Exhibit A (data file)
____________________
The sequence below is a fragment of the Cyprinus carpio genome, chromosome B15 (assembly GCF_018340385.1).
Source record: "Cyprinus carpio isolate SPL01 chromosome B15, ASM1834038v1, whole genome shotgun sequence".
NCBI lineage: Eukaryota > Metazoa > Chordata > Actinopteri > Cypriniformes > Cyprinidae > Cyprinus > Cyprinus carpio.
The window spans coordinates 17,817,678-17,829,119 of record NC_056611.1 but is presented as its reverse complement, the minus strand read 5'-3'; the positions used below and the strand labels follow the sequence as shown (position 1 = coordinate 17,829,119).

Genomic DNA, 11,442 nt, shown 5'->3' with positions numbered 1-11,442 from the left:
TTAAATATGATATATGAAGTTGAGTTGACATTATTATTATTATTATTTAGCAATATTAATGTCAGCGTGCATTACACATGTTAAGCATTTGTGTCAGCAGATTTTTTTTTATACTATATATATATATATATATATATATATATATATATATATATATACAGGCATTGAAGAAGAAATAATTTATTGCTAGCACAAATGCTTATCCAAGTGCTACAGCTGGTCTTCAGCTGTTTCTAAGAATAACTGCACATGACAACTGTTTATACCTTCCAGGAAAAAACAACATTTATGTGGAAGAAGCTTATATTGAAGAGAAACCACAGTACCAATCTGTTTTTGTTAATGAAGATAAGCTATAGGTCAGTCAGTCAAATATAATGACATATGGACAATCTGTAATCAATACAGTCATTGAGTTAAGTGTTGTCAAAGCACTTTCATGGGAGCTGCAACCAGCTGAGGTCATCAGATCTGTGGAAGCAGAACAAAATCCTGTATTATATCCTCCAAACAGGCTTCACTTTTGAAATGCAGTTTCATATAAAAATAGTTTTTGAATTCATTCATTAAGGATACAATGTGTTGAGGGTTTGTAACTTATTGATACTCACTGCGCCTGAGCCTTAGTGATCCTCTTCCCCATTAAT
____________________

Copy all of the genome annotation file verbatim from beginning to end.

The sequence below is a fragment of the Cyprinus carpio genome, chromosome B15 (assembly GCF_018340385.1).
Source record: "Cyprinus carpio isolate SPL01 chromosome B15, ASM1834038v1, whole genome shotgun sequence".
NCBI lineage: Eukaryota > Metazoa > Chordata > Actinopteri > Cypriniformes > Cyprinidae > Cyprinus > Cyprinus carpio.
The window spans coordinates 17,817,678-17,829,119 of record NC_056611.1 but is presented as its reverse complement, the minus strand read 5'-3'; the positions used below and the strand labels follow the sequence as shown (position 1 = coordinate 17,829,119).

Genomic DNA, 11,442 nt, shown 5'->3' with positions numbered 1-11,442 from the left:
TTAAATATGATATATGAAGTTGAGTTGACATTATTATTATTATTATTTAGCAATATTAATGTCAGCGTGCATTACACATGTTAAGCATTTGTGTCAGCAGATTTTTTTTTATACTATATATATATATATATATATATATATATATATATATATATATACAGGCATTGAAGAAGAAATAATTTATTGCTAGCACAAATGCTTATCCAAGTGCTACAGCTGGTCTTCAGCTGTTTCTAAGAATAACTGCACATGACAACTGTTTATACCTTCCAGGAAAAAACAACATTTATGTGGAAGAAGCTTATATTGAAGAGAAACCACAGTACCAATCTGTTTTTGTTAATGAAGATAAGCTATAGGTCAGTCAGTCAAATATAATGACATATGGACAATCTGTAATCAATACAGTCATTGAGTTAAGTGTTGTCAAAGCACTTTCATGGGAGCTGCAACCAGCTGAGGTCATCAGATCTGTGGAAGCAGAACAAAATCCTGTATTATATCCTCCAAACAGGCTTCACTTTTGAAATGCAGTTTCATATAAAAATAGTTTTTGAATTCATTCATTAAGGATACAATGTGTTGAGGGTTTGTAACTTATTGATACTCACTGCGCCTGAGCCTTAGTGATCCTCTTCCCCATTAAT